Blinken said his meeting with Lavrov would be an important opportunity to test the proposition that the U.S. and Russia can work collaboratively on certain issues, like climate change, the Mideast, Iran and North Korea, despite bitter disagreements on others. The meeting comes as much of the world is focused on the Israel-Palestinian war.

Blinken noted that despite the vitriol, the U.S. and Russia had agreed early in the Biden administration to a five-year extension of a key arms control pact that President Donald Trump had declined to renew before he left office. Trump left a decidedly mixed legacy on Russia that included a friendly personal relationship with Putin, while his administration still imposed sanctions and other punitive measures.

Another, more immediate area of disagreement in Reykjavik, the site of the famous 1986 summit between President Ronald Reagan and Russian leader Mikhail Gorbachev, is the Arctic, where Russia has been expanding its military presence and pursuing policies to expand its influence, to the alarm of the Americans.

Blinken noted that the U.S. and Russia have cooperated in the past on Arctic issues, although he glossed over deep American opposition to Russia’s increased military activity in the area and its proposal to renew a long-suspended military dialogue within the eight-nation Arctic Council.

Blinken rejected Russian calls to resume a military component of the Arctic Council and expressed concerns about Russia’s increasing military activity in the region known as the “high North.” On Wednesday, in successive meetings with foreign ministers from other Nordic Council members, Blinken repeatedly referred to the importance of “continuing to maintain this region as one of peaceful cooperation.”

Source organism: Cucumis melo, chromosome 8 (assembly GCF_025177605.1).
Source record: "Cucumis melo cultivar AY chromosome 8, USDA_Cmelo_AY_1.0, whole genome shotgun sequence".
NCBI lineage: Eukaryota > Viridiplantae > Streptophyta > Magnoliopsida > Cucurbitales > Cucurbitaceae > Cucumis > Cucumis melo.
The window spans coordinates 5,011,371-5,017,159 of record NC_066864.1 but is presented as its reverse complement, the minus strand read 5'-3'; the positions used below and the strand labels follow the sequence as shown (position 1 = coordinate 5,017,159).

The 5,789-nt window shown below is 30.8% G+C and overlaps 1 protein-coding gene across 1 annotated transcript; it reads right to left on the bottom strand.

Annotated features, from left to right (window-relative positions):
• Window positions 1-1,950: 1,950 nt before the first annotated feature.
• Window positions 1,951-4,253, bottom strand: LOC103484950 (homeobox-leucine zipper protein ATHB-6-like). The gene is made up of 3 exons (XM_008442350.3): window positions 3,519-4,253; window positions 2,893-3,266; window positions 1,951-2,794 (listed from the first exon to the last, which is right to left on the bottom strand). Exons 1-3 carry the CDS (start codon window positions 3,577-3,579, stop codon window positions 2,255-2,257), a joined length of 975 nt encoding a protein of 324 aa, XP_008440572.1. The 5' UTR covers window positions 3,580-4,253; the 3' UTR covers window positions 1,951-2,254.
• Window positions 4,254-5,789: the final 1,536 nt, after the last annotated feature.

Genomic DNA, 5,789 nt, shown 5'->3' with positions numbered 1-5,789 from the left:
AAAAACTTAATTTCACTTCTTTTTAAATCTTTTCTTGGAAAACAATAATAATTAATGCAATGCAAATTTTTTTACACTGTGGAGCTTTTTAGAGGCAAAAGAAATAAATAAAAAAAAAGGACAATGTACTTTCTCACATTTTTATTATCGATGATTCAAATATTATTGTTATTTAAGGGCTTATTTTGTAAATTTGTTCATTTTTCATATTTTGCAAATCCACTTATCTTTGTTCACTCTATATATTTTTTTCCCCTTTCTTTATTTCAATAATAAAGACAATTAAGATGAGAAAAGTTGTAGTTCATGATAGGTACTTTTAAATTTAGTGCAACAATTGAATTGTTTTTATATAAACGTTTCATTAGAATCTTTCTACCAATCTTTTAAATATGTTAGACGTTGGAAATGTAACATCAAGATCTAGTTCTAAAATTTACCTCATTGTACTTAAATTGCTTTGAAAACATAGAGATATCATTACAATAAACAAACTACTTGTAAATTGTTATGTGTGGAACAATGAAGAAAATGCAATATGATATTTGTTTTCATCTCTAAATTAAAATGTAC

“We have concerns about some of the recent military activities in the Arctic,” he said. “That Increases the dangers of accidents and miscalculations and undermines the shared goal of a peaceful and sustainable future for the region.”

Blinken also took Russia to task for proposing new navigational regulations for the region and decried Lavrov for comments in which he dismissed such criticism because the Arctic “is our territory, our land.”

“We have to proceed all of us, including Russia, based on the rules, based on norms, based on the commitments that we’ve each made and also avoid statements that undercut those,” Blinken said.

In his comments Monday, Lavrov noted the grievances about Russia’s military activities in the Arctic. “It has long been common knowledge that this is our territory, our land. We are in charge of keeping the Arctic coast safe. Everything Russia is doing there is absolutely legal,” he said.

Moscow and Washington are also embroiled in a bitter dispute over the status of their respective embassies and consulates after the diplomatic expulsions. Russia has given the U.S. until Aug. 1 to get rid of all non-American staff at its diplomatic missions, something the U.S. says will make it nearly impossible for its facilities to function.

___

Associated Press writer Vladimir Isachenkov in Moscow contributed to this report.

By Matthew Lee, The Associated Press

politics